Why is `catch` a [reserved] keyword?

Jeff Morrison lbljeffmo at gmail.com
Tue Jun 17 12:27:40 PDT 2014

I was just talking with a co-worker today about why it's ok for 'catch' 
to be a property name, but not a variable identifier. It's clear that 
the reasoning here is because property names aren't restricted by 
reserved words, but it's unclear why 'catch' must be reserved to begin with?

I had always assumed that keywords are reserved for syntax ambiguity 
reasons...but when I think about it I can't come up with any scenarios 
where a hypothetical 'catch' variable could be ambiguous with a catch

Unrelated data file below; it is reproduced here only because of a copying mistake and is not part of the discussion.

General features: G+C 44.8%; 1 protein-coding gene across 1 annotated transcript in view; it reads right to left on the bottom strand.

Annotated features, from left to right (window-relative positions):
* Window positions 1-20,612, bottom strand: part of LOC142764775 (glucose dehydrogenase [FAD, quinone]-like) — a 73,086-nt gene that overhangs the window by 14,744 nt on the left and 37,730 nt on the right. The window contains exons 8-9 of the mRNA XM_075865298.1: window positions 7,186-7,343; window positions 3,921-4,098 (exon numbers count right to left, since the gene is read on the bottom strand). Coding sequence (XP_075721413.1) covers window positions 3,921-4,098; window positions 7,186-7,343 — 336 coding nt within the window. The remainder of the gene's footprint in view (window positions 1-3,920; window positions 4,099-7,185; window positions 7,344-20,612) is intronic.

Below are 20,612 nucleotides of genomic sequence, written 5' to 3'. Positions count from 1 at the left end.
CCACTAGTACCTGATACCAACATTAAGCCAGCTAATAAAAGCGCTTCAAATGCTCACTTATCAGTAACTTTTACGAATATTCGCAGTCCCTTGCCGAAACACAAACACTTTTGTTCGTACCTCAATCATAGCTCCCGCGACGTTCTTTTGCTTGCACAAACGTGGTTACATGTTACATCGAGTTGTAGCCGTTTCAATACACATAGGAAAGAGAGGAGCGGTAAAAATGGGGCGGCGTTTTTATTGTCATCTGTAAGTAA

block... What am I missing?

Since try blocks must always be followed by either a catch-block, a 
finally-block, or catch-then-finally it seems it's always easily 
possible to distinguish a catch block from a function-call + empty-block:
// Never an ASI concern because try is followed by catch
try { stuff(); }
catch(e) {}

// Not valid, so it's not possible to confuse this with try-finally + 
call + empty block
try { stuff(); }
finally { }
catch (e) {}


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